Wednesday, March 16, 2011

Random Acts of Happiness

How is it, when the chief sources of human unhappiness, of misery and wretchedness, have largely been removed from our lives … that happiness still eludes so many of us? … What is it in us, or in the world we have created, that continues to hold us back?

In the new edition of Quarterly Essay, David Malouf examines the condition of happiness in the modern world by returning to the wisdom of the classics. He writes of finding happiness in a most unlikely places.

I'm slightly unhappy about being unable to change this font out of italics. I'm also feeling a bit stir crazy today and would like to get the hell outta town, do a road trip to the Kundip shack, remove myself from being on call to grizzled old fishermen and other obligations. However I don't have the cash for fuel. This makes me (momentarily) unhappy, but not cripplingly so.

Speaking however of finding happiness in the most unlikely of places, my moments of true happiness, stillness and existential joy arrive when feeding animals, especially chickens. Standing in the chookpen and throwing wheat over the dirt to busily clucking chickens always makes me the happiest girl in the world.
When I mentioned this to my sister, whose profession is mechanics, she said: "Oh yes, I get that. My moments of true happiness come to me when I'm driving around in the bush, hunting for Valiant wrecks to rat parts from."

When do your random moments of pure, unthinking happiness arrive unbidden?  (I'll be out the back, feeding the chooks.)


  1. Watching the sea, looking out of my window at the karris, a moving solo (sax or electric guitar), watching the poodles be cute. Usually the simple things, mostly Nature.

  2. I LOVE chooks. Every year for 3 months I house-sit a guys 20 chooks on small acres in regional Victoria and they have such a good time when I do. I know what they are thinking.
    I love to lead them round the paddocks, lifting the earth with a long-handled shovel so they can pounce on worms.

  3. When Gino (cat) climbs into bed in the middle of the night and puts his head on my shoulder. The softness of his thick fur is incredible.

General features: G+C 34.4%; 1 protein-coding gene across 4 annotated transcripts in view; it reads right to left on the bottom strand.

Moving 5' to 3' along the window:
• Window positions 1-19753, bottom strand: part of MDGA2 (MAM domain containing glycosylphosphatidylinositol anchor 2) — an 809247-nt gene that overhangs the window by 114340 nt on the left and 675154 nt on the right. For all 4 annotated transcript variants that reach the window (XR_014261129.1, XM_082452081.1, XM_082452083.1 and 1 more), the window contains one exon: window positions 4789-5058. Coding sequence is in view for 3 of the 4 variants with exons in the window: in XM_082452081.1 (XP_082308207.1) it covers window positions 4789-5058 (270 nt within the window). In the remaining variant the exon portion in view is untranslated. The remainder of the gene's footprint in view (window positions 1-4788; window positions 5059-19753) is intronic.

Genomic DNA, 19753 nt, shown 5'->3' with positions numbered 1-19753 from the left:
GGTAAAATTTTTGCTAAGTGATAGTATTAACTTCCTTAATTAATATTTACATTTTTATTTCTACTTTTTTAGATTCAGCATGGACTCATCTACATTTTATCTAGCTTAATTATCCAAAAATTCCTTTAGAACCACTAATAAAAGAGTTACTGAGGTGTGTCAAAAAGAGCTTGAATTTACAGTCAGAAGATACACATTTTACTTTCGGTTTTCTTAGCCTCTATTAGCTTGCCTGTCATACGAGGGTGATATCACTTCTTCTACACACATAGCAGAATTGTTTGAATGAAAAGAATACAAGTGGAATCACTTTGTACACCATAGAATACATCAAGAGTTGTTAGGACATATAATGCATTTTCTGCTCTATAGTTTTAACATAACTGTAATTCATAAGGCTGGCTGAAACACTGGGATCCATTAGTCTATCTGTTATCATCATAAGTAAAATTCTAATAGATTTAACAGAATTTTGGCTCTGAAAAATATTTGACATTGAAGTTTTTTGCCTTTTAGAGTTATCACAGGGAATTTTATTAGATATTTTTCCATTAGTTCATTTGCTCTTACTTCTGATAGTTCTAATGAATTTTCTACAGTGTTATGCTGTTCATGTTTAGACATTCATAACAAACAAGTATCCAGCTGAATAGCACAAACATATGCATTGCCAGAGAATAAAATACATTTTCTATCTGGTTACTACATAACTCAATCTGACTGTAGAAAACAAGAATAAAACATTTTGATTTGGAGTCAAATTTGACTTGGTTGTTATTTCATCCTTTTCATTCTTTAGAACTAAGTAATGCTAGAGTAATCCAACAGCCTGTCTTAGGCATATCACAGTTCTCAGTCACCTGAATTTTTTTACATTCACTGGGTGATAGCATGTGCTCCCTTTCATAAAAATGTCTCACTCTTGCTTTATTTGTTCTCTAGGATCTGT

Did David Malouf mention the way humans are connected? We are only as strong as the weakest link, so to speak. Japan, the Middle East and the local suburb of Glenorchy trouble me - I think it's part of being a compassionate member of the human race. Disaster, conflict and poverty affect one's mood.

  4. I agree absolutely Sontag, especially so for those who are more 'sensitive, or aware or whose lives are not completely concerned with survival and they have the time/space/grace to think of 'others'. I guess it's the Gaia theory? That we are one big organism.

  5. That connectedness has been part of my stir-craziness this week. Somewhere without a radio, television or newspaper sounds really good right now.
    But I still think momentary happiness can ambush us all in unexpected ways.
    "Happy Moments" is the name for a small fish with poisonous spines that give very nasty stings - some cynic's idea of a joke!

  6. "changing this font out of italics" ?

    when you are in Compose at the New Post stage, you will see a i in the ruler above the composing window.

    'Select' all your text, and then click the i to change italic on or off.

  7. Mmm thanks Ann. Didn't work this time and I think it was my cut and paste of Malouf's quote that mucked everything up.
    HOWEVER not cripplingly unhappy!
    Onward, momentary attacks of random happiness!

  8. If you compose stuff in Rich Text Format you can cut and paste without drama - no formatting problems, at least on a Mac anyway. Sometimes I just chuck all the text in RTF and then copy and paste to the blog.

  9. Digging weeds, turning over soil, writing something, sometimes. I used to get it driving, just going someplace, looking out the window, some great song playing away behind. I get it from the kids sometimes now, but to be honest, I can't remember the last time. I'm looking for things that flow at the moment. Doesn't matter what it is, it just has to move easily. Them water pictures back there....